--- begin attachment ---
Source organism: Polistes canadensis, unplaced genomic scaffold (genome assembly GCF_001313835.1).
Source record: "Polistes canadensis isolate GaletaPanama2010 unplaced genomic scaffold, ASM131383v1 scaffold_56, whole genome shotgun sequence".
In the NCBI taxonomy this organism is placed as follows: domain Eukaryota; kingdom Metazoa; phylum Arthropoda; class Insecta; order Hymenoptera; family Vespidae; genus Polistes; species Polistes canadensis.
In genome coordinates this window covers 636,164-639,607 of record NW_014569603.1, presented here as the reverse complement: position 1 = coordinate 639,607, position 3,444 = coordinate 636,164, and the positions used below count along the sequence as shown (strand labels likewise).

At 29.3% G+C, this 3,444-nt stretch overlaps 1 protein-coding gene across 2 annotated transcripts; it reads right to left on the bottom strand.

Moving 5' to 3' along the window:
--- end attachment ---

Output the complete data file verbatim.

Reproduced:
Source organism: Polistes canadensis, unplaced genomic scaffold (genome assembly GCF_001313835.1).
Source record: "Polistes canadensis isolate GaletaPanama2010 unplaced genomic scaffold, ASM131383v1 scaffold_56, whole genome shotgun sequence".
In the NCBI taxonomy this organism is placed as follows: domain Eukaryota; kingdom Metazoa; phylum Arthropoda; class Insecta; order Hymenoptera; family Vespidae; genus Polistes; species Polistes canadensis.
In genome coordinates this window covers 636,164-639,607 of record NW_014569603.1, presented here as the reverse complement: position 1 = coordinate 639,607, position 3,444 = coordinate 636,164, and the positions used below count along the sequence as shown (strand labels likewise).

At 29.3% G+C, this 3,444-nt stretch overlaps 1 protein-coding gene across 2 annotated transcripts; it reads right to left on the bottom strand.

Moving 5' to 3' along the window: